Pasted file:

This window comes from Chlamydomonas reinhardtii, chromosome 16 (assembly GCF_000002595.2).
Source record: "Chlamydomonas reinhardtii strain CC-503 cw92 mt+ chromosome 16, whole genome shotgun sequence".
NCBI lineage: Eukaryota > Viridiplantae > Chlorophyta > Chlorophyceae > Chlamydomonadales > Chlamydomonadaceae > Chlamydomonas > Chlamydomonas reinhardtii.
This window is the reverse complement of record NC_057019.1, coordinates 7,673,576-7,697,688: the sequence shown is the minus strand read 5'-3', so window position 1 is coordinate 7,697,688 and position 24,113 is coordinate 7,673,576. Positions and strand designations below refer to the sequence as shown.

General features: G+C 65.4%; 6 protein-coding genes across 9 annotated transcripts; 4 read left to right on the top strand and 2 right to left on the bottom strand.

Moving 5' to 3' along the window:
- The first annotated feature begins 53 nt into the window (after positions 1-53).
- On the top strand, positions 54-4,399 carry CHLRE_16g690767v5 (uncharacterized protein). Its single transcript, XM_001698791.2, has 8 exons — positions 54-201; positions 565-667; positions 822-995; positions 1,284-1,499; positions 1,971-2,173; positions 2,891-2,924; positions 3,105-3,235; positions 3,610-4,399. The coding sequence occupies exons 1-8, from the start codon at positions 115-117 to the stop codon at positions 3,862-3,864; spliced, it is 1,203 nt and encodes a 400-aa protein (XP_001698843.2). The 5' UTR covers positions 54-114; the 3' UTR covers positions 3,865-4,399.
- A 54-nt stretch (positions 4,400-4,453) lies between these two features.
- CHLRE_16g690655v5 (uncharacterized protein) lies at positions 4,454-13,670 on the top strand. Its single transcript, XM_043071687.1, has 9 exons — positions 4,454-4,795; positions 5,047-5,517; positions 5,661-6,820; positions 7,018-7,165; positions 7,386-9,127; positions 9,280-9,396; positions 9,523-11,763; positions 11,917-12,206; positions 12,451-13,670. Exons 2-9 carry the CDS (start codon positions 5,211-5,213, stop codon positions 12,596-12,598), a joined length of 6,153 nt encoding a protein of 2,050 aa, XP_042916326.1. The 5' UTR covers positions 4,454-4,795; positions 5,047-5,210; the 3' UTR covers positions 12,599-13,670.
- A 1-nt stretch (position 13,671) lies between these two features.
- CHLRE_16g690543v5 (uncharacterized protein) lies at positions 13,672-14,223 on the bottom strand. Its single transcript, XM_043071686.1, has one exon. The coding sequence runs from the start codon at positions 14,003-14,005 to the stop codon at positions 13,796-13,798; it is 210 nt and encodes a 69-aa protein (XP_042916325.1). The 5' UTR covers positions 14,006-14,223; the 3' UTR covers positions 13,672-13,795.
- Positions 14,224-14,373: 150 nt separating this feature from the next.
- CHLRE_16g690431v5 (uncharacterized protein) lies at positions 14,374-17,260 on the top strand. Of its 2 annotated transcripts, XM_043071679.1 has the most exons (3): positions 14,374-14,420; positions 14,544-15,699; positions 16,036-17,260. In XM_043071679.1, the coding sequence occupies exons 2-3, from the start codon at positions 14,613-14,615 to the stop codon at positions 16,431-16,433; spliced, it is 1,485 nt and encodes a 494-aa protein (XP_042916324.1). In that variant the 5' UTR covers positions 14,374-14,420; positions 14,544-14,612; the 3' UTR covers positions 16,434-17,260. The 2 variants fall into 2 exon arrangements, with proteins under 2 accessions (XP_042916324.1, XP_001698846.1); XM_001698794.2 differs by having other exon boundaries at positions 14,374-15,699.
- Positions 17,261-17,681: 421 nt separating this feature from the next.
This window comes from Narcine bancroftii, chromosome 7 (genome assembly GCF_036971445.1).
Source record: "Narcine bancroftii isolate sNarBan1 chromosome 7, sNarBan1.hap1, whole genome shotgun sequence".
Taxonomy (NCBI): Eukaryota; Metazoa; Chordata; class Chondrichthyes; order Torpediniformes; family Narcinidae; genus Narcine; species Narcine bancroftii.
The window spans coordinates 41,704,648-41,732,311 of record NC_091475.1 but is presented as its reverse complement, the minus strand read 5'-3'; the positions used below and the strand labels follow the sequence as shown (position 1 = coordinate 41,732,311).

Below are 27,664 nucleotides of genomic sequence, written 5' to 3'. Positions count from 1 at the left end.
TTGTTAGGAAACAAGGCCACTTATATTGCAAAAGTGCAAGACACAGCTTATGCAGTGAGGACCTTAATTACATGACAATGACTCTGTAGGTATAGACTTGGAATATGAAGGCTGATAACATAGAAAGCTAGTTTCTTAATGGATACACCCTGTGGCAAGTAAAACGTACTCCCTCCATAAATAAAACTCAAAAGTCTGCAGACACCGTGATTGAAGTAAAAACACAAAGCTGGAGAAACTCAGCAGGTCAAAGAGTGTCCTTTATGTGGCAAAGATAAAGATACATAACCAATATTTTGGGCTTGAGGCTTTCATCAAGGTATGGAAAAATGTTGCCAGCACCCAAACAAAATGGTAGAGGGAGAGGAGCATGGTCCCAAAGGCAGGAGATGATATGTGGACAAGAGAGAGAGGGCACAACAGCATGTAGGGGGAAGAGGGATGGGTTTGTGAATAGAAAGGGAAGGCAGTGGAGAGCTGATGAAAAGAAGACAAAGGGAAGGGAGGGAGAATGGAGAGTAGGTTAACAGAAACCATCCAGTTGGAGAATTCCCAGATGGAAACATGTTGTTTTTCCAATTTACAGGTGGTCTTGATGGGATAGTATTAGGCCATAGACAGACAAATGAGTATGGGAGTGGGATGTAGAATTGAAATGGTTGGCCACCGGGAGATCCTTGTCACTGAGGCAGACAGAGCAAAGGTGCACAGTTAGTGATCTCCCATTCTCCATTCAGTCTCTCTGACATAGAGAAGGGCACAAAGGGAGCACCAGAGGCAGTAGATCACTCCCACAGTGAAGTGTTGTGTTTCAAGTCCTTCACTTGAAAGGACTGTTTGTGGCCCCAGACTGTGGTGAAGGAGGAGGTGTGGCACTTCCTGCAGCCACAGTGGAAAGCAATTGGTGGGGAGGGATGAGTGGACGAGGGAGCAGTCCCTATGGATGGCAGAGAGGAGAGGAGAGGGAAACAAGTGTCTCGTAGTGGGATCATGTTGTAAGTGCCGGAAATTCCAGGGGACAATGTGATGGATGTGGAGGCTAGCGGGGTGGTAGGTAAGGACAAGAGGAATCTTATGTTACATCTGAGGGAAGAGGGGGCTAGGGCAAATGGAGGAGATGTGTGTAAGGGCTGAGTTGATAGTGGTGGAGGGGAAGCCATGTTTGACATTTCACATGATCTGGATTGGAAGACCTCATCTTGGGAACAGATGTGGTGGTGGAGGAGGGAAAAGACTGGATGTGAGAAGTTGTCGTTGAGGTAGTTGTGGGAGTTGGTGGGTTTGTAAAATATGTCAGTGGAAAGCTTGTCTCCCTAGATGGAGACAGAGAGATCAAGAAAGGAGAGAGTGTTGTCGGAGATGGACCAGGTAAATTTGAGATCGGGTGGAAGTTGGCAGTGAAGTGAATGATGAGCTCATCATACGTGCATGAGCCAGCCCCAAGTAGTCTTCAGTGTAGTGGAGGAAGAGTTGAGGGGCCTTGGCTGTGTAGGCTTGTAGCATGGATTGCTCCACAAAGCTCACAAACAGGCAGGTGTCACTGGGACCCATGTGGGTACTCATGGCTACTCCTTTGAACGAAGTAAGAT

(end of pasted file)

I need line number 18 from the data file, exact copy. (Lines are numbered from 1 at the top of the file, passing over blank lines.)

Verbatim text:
Taxonomy (NCBI): Eukaryota; Metazoa; Chordata; class Chondrichthyes; order Torpediniformes; family Narcinidae; genus Narcine; species Narcine bancroftii.